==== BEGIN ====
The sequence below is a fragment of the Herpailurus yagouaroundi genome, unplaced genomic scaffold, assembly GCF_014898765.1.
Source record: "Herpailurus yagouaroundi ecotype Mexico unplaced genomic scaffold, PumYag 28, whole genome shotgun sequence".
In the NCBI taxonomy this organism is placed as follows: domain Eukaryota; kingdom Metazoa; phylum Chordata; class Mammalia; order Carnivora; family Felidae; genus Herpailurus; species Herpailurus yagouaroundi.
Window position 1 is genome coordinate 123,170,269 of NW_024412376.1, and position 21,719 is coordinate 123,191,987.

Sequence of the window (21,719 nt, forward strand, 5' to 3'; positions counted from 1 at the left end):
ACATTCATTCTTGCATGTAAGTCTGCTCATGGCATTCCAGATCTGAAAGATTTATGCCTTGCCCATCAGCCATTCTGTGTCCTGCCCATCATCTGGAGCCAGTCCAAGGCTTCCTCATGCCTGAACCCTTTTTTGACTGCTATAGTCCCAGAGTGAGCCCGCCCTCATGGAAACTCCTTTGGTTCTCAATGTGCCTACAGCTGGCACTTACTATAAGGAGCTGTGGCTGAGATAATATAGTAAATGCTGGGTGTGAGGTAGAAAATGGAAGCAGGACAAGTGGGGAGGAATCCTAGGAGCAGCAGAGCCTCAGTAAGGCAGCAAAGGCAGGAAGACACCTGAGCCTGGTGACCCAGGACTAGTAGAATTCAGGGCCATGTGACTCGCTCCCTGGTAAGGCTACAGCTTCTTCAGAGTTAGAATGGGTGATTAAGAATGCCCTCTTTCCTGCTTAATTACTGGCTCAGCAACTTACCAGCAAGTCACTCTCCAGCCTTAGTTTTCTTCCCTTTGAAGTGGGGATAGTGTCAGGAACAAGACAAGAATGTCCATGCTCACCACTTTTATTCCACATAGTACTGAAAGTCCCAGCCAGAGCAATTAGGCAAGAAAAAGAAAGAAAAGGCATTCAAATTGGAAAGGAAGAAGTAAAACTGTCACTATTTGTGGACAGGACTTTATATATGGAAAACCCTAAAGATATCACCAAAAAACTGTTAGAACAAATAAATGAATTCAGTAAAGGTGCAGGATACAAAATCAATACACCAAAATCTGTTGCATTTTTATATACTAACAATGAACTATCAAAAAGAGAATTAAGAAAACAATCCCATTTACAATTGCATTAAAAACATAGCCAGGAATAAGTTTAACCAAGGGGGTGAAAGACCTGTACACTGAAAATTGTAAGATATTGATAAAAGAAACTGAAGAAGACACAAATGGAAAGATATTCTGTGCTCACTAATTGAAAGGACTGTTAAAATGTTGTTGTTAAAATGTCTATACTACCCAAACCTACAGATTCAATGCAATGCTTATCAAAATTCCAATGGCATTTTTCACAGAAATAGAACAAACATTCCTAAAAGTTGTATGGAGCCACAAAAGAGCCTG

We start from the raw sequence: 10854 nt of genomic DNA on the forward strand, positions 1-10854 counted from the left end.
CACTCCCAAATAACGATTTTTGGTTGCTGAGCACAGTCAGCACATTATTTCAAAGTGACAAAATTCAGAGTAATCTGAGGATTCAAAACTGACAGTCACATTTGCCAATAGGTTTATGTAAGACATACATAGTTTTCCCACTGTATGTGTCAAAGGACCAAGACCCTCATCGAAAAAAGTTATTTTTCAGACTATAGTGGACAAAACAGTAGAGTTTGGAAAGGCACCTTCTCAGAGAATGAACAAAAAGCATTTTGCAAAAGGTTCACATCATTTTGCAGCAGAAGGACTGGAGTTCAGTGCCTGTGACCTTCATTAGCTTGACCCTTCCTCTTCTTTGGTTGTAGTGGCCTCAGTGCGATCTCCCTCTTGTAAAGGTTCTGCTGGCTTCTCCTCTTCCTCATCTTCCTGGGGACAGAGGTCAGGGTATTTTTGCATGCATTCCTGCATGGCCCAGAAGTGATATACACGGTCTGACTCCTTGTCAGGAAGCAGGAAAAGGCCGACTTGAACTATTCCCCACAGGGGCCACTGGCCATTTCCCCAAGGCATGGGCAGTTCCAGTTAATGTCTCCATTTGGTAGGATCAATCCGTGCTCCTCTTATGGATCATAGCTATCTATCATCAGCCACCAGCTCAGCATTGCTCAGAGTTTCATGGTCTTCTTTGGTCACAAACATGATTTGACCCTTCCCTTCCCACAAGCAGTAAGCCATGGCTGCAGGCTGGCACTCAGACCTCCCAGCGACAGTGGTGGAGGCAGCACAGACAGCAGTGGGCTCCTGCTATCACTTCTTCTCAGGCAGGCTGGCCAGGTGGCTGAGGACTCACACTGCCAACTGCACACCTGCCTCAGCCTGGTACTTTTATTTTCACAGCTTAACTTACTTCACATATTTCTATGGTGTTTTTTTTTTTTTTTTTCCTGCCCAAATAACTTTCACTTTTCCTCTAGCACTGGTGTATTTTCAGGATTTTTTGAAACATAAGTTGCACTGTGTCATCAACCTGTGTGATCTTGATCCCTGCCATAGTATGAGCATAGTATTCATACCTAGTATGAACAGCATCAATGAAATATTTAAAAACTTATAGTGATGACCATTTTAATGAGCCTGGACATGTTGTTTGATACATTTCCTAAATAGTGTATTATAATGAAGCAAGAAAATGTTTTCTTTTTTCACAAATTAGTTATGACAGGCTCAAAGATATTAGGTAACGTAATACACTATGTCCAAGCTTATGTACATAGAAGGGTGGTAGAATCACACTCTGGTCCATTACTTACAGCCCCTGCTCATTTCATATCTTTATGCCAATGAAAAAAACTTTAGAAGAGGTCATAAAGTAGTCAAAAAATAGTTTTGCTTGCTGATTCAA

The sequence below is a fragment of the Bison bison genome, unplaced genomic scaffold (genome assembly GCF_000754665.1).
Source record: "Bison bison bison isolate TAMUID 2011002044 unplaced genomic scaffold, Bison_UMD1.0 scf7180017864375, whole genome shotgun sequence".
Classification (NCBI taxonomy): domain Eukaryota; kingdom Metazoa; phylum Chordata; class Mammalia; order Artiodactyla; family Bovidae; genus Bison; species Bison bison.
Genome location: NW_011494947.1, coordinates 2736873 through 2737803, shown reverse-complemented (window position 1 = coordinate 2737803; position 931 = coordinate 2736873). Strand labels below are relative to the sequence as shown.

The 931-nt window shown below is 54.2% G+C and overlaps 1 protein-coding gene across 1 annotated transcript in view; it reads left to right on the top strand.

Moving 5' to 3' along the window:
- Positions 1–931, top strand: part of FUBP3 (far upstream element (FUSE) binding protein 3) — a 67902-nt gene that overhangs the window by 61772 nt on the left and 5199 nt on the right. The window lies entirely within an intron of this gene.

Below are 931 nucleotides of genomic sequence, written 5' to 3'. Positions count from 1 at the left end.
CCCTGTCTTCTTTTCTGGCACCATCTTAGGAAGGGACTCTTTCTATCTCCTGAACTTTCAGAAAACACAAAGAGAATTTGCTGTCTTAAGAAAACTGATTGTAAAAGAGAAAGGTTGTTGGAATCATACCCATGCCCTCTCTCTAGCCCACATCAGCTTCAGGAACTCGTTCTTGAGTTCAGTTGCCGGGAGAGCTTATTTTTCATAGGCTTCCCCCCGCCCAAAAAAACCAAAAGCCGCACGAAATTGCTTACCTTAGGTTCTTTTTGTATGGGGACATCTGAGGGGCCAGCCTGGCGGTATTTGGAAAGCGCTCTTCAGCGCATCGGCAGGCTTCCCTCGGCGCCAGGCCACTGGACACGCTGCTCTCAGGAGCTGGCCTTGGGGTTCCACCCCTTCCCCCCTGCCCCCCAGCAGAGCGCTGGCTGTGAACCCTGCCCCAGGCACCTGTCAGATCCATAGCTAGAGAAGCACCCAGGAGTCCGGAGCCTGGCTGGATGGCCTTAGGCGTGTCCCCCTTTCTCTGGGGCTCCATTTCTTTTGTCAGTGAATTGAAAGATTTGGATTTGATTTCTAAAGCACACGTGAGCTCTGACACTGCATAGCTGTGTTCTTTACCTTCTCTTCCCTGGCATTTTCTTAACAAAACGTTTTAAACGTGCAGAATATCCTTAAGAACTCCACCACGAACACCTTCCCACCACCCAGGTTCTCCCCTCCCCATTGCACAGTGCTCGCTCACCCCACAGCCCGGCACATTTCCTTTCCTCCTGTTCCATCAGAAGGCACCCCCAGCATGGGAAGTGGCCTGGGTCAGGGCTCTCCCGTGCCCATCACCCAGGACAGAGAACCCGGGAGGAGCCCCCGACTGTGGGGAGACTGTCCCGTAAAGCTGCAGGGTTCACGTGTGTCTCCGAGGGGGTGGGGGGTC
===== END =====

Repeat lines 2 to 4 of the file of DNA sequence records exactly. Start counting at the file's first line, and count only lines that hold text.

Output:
Source record: "Herpailurus yagouaroundi ecotype Mexico unplaced genomic scaffold, PumYag 28, whole genome shotgun sequence".
In the NCBI taxonomy this organism is placed as follows: domain Eukaryota; kingdom Metazoa; phylum Chordata; class Mammalia; order Carnivora; family Felidae; genus Herpailurus; species Herpailurus yagouaroundi.
Window position 1 is genome coordinate 123,170,269 of NW_024412376.1, and position 21,719 is coordinate 123,191,987.